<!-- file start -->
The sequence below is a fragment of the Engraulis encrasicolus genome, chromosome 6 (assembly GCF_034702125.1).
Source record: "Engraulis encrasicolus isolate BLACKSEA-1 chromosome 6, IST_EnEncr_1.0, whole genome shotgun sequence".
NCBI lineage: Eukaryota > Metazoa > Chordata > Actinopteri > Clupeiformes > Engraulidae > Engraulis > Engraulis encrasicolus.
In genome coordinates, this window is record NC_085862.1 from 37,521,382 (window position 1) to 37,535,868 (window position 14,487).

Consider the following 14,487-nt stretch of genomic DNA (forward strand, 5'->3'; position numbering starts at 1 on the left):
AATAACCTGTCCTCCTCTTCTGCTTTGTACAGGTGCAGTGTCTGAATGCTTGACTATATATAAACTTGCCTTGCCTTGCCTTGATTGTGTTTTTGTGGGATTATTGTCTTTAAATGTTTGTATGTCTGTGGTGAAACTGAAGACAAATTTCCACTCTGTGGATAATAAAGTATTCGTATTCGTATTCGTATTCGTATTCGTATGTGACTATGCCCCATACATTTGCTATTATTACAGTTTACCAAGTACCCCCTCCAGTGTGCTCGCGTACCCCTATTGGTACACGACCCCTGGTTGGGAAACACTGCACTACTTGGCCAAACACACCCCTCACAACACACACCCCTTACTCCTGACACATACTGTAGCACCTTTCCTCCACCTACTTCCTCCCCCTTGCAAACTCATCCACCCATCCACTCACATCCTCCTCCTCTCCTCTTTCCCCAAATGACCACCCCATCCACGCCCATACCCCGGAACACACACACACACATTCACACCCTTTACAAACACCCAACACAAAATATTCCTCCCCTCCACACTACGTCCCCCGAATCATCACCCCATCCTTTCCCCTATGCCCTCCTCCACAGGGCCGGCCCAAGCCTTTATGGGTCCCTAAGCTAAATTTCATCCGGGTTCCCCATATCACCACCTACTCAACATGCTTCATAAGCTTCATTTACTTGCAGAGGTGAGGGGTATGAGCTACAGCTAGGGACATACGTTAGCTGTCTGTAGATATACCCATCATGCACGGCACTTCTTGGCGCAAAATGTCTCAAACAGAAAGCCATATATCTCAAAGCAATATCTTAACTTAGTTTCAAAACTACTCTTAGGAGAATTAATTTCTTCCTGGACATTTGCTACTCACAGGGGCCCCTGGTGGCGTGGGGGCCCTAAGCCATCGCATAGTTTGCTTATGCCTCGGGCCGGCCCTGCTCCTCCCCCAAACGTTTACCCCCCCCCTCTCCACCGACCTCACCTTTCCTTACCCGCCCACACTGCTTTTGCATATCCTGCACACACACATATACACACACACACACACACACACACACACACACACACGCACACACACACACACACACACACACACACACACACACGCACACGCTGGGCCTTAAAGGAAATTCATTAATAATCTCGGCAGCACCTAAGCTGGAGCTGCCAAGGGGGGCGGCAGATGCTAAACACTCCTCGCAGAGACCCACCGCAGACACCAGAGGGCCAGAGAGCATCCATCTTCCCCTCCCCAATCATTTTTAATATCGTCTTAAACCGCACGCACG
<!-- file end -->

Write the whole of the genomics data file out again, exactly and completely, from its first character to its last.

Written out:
The sequence below is a fragment of the Engraulis encrasicolus genome, chromosome 6 (assembly GCF_034702125.1).
Source record: "Engraulis encrasicolus isolate BLACKSEA-1 chromosome 6, IST_EnEncr_1.0, whole genome shotgun sequence".
NCBI lineage: Eukaryota > Metazoa > Chordata > Actinopteri > Clupeiformes > Engraulidae > Engraulis > Engraulis encrasicolus.
In genome coordinates, this window is record NC_085862.1 from 37,521,382 (window position 1) to 37,535,868 (window position 14,487).

Consider the following 14,487-nt stretch of genomic DNA (forward strand, 5'->3'; position numbering starts at 1 on the left):
AATAACCTGTCCTCCTCTTCTGCTTTGTACAGGTGCAGTGTCTGAATGCTTGACTATATATAAACTTGCCTTGCCTTGCCTTGATTGTGTTTTTGTGGGATTATTGTCTTTAAATGTTTGTATGTCTGTGGTGAAACTGAAGACAAATTTCCACTCTGTGGATAATAAAGTATTCGTATTCGTATTCGTATTCGTATTCGTATGTGACTATGCCCCATACATTTGCTATTATTACAGTTTACCAAGTACCCCCTCCAGTGTGCTCGCGTACCCCTATTGGTACACGACCCCTGGTTGGGAAACACTGCACTACTTGGCCAAACACACCCCTCACAACACACACCCCTTACTCCTGACACATACTGTAGCACCTTTCCTCCACCTACTTCCTCCCCCTTGCAAACTCATCCACCCATCCACTCACATCCTCCTCCTCTCCTCTTTCCCCAAATGACCACCCCATCCACGCCCATACCCCGGAACACACACACACACATTCACACCCTTTACAAACACCCAACACAAAATATTCCTCCCCTCCACACTACGTCCCCCGAATCATCACCCCATCCTTTCCCCTATGCCCTCCTCCACAGGGCCGGCCCAAGCCTTTATGGGTCCCTAAGCTAAATTTCATCCGGGTTCCCCATATCACCACCTACTCAACATGCTTCATAAGCTTCATTTACTTGCAGAGGTGAGGGGTATGAGCTACAGCTAGGGACATACGTTAGCTGTCTGTAGATATACCCATCATGCACGGCACTTCTTGGCGCAAAATGTCTCAAACAGAAAGCCATATATCTCAAAGCAATATCTTAACTTAGTTTCAAAACTACTCTTAGGAGAATTAATTTCTTCCTGGACATTTGCTACTCACAGGGGCCCCTGGTGGCGTGGGGGCCCTAAGCCATCGCATAGTTTGCTTATGCCTCGGGCCGGCCCTGCTCCTCCCCCAAACGTTTACCCCCCCCCTCTCCACCGACCTCACCTTTCCTTACCCGCCCACACTGCTTTTGCATATCCTGCACACACACATATACACACACACACACACACACACACACACACACACACGCACACACACACACACACACACACACACACACACACACGCACACGCTGGGCCTTAAAGGAAATTCATTAATAATCTCGGCAGCACCTAAGCTGGAGCTGCCAAGGGGGGCGGCAGATGCTAAACACTCCTCGCAGAGACCCACCGCAGACACCAGAGGGCCAGAGAGCATCCATCTTCCCCTCCCCAATCATTTTTAATATCGTCTTAAACCGCACGCACG